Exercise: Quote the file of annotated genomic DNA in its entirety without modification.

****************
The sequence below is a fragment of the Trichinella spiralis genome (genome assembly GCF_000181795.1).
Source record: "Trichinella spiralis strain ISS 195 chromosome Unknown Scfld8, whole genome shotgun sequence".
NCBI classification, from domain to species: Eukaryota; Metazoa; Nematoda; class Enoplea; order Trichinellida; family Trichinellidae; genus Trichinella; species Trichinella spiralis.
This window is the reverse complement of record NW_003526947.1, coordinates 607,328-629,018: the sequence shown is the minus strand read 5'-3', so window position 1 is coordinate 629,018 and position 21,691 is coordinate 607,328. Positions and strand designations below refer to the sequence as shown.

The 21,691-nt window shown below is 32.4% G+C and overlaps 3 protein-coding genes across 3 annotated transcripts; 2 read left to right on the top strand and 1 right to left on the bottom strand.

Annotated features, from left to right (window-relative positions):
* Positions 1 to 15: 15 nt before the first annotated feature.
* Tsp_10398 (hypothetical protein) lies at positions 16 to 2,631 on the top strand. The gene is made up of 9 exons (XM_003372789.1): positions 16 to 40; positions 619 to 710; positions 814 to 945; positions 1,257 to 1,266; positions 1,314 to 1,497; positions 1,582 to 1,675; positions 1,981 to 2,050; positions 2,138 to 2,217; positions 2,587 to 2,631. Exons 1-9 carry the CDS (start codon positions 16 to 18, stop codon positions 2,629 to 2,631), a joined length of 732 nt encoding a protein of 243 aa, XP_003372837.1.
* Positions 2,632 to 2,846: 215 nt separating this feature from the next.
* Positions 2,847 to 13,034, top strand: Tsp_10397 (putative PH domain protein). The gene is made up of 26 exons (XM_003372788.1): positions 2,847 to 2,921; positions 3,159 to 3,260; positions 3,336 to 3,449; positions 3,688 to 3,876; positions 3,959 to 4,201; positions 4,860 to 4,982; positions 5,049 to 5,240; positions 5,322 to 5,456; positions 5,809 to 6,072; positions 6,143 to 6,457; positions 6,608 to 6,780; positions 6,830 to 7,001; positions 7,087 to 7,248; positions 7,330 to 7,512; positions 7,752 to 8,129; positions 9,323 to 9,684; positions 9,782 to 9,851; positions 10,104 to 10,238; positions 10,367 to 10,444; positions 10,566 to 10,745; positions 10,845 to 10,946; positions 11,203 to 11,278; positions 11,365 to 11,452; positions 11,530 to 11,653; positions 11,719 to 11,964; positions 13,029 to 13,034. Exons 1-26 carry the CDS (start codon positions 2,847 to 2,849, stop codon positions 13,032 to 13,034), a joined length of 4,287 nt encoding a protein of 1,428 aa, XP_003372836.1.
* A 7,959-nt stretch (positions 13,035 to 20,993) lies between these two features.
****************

The sequence below is a fragment of the Trichinella spiralis genome (genome assembly GCF_000181795.1).
Source record: "Trichinella spiralis strain ISS 195 chromosome Unknown Scfld8, whole genome shotgun sequence".
NCBI classification, from domain to species: Eukaryota; Metazoa; Nematoda; class Enoplea; order Trichinellida; family Trichinellidae; genus Trichinella; species Trichinella spiralis.
This window is the reverse complement of record NW_003526947.1, coordinates 607,328-629,018: the sequence shown is the minus strand read 5'-3', so window position 1 is coordinate 629,018 and position 21,691 is coordinate 607,328. Positions and strand designations below refer to the sequence as shown.

The 21,691-nt window shown below is 32.4% G+C and overlaps 3 protein-coding genes across 3 annotated transcripts; 2 read left to right on the top strand and 1 right to left on the bottom strand.

Annotated features, from left to right (window-relative positions):
* Positions 1 to 15: 15 nt before the first annotated feature.
* Tsp_10398 (hypothetical protein) lies at positions 16 to 2,631 on the top strand. The gene is made up of 9 exons (XM_003372789.1): positions 16 to 40; positions 619 to 710; positions 814 to 945; positions 1,257 to 1,266; positions 1,314 to 1,497; positions 1,582 to 1,675; positions 1,981 to 2,050; positions 2,138 to 2,217; positions 2,587 to 2,631. Exons 1-9 carry the CDS (start codon positions 16 to 18, stop codon positions 2,629 to 2,631), a joined length of 732 nt encoding a protein of 243 aa, XP_003372837.1.
* Positions 2,632 to 2,846: 215 nt separating this feature from the next.
* Positions 2,847 to 13,034, top strand: Tsp_10397 (putative PH domain protein). The gene is made up of 26 exons (XM_003372788.1): positions 2,847 to 2,921; positions 3,159 to 3,260; positions 3,336 to 3,449; positions 3,688 to 3,876; positions 3,959 to 4,201; positions 4,860 to 4,982; positions 5,049 to 5,240; positions 5,322 to 5,456; positions 5,809 to 6,072; positions 6,143 to 6,457; positions 6,608 to 6,780; positions 6,830 to 7,001; positions 7,087 to 7,248; positions 7,330 to 7,512; positions 7,752 to 8,129; positions 9,323 to 9,684; positions 9,782 to 9,851; positions 10,104 to 10,238; positions 10,367 to 10,444; positions 10,566 to 10,745; positions 10,845 to 10,946; positions 11,203 to 11,278; positions 11,365 to 11,452; positions 11,530 to 11,653; positions 11,719 to 11,964; positions 13,029 to 13,034. Exons 1-26 carry the CDS (start codon positions 2,847 to 2,849, stop codon positions 13,032 to 13,034), a joined length of 4,287 nt encoding a protein of 1,428 aa, XP_003372836.1.
* A 7,959-nt stretch (positions 13,035 to 20,993) lies between these two features.